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Hi Nick,

I've tried a few of the Skywatcher LER eyepieces and was not too impressed I'm afraid.

You would be better to buy 2-3 eyepieces as separates that you will definately use than a kit where some of the items will not be much use.

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Not all eyepiece kits are bad news for beginners but the SKywatcher LER set isnst very good I'm afraid. The eyepieces arent Skywatchers best and the 2mm would be almost unusable in most scopes.

It also misses out a good wide field eyepiece of around 30mm. Take a look around for the Celestron or Revelation kits which are better if you want to buy a kit of eyepieces.

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Thanks for all the advice I was under the impression that the more EP's you had the better, so far I have a superwide 25mm, 10mm and I have a 2x Barlow which came with my scope.

why would a 2mm be unusable in most scopes?

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The maximum magnification of any scope is usually 2x the size of its primary optic. So for a 130mm scope it would be a maximum power of x260. THst the theortical maximum to which a scope can perform.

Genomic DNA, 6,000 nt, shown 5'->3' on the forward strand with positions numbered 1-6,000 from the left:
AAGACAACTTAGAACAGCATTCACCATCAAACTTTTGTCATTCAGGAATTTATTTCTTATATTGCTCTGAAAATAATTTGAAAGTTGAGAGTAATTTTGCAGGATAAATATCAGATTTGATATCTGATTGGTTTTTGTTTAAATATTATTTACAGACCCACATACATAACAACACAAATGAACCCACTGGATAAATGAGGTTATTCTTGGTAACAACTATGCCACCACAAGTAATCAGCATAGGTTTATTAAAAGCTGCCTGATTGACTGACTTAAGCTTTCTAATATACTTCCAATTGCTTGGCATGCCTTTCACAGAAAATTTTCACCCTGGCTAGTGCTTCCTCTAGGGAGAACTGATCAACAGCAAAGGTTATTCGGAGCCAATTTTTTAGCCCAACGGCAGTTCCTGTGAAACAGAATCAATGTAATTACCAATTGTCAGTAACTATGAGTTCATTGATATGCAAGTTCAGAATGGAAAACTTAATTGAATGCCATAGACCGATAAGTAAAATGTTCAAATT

Magnification is a function of the focal length of the scope divided by the focal length of the eyepiece. The Skywatcher 130 has a focal length of 650mm so if you divide that by 2mm you get x325 - the scopes maximum power however is only x260 so you are magnifying way past the scopes capability.

Although a scope can in theory go to x2 its aperture in reality a lot of scopes will start to lose quality as you approach the maximum. This differs scope to scope. For instance my Nexsra 4SE and my TAL 100RS will take far higher magnifications past their theoretical maximum than my Skywatcher 200 will. The reasons for that are more to do with atmosspeher and a fast F ratio than any inherent quality issues I suspect.

On top of all that in the UK sky conditions will seldom permit seeing beyond about x230 and very often less than that. I mostly use only about x200 in a scope with a theoretical max of x400 and often sky conditions limit me to x135.

As if all of that wasnt all bad enough a 2mm eyepiece will be hard work to use. Like peering through the eye of a needle. For all those reasons a 2mm wont be a great choice for many scopes ( and none that I own for sure).

Actually you dont need that many eyepieces. I have quite a few but mostly because I need to keep 3 scopes all equipped and they all have different needs. If I were using only my 200P I would stick with something around 32mm with something like a 70' Field of View (FOV) for widefield, something in the 13-15mm range with as wide a field of view as possible and then something of around 4-5mm for close ups of planets. The 5mm is the tough one and I have yet to find something I really like in that range.

Between those three you are pretty well covered - obviously you need to take your own scopes capabilities into account and also what you are happy using. Eyepieces are a very individual thing nd what works well for one person wont be to someone elses taste.

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